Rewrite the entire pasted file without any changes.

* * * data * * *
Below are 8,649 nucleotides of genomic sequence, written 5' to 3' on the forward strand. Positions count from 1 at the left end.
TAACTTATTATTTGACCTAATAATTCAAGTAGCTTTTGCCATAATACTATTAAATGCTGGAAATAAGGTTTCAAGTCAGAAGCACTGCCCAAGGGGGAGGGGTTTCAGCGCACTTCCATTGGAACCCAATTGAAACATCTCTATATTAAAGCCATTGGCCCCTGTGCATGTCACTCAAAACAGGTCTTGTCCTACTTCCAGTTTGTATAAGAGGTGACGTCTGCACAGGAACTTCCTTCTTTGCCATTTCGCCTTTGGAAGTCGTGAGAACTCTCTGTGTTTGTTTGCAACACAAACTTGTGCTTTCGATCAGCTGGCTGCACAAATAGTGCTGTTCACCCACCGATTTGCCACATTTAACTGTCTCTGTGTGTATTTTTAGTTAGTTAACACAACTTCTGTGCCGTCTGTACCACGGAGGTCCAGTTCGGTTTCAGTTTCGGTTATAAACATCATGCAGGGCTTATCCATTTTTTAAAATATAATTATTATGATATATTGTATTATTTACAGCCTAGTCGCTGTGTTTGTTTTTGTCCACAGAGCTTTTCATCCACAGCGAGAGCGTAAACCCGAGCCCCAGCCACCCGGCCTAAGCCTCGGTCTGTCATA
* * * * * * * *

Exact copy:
Below are 8,649 nucleotides of genomic sequence, written 5' to 3' on the forward strand. Positions count from 1 at the left end.
TAACTTATTATTTGACCTAATAATTCAAGTAGCTTTTGCCATAATACTATTAAATGCTGGAAATAAGGTTTCAAGTCAGAAGCACTGCCCAAGGGGGAGGGGTTTCAGCGCACTTCCATTGGAACCCAATTGAAACATCTCTATATTAAAGCCATTGGCCCCTGTGCATGTCACTCAAAACAGGTCTTGTCCTACTTCCAGTTTGTATAAGAGGTGACGTCTGCACAGGAACTTCCTTCTTTGCCATTTCGCCTTTGGAAGTCGTGAGAACTCTCTGTGTTTGTTTGCAACACAAACTTGTGCTTTCGATCAGCTGGCTGCACAAATAGTGCTGTTCACCCACCGATTTGCCACATTTAACTGTCTCTGTGTGTATTTTTAGTTAGTTAACACAACTTCTGTGCCGTCTGTACCACGGAGGTCCAGTTCGGTTTCAGTTTCGGTTATAAACATCATGCAGGGCTTATCCATTTTTTAAAATATAATTATTATGATATATTGTATTATTTACAGCCTAGTCGCTGTGTTTGTTTTTGTCCACAGAGCTTTTCATCCACAGCGAGAGCGTAAACCCGAGCCCCAGCCACCCGGCCTAAGCCTCGGTCTGTCATA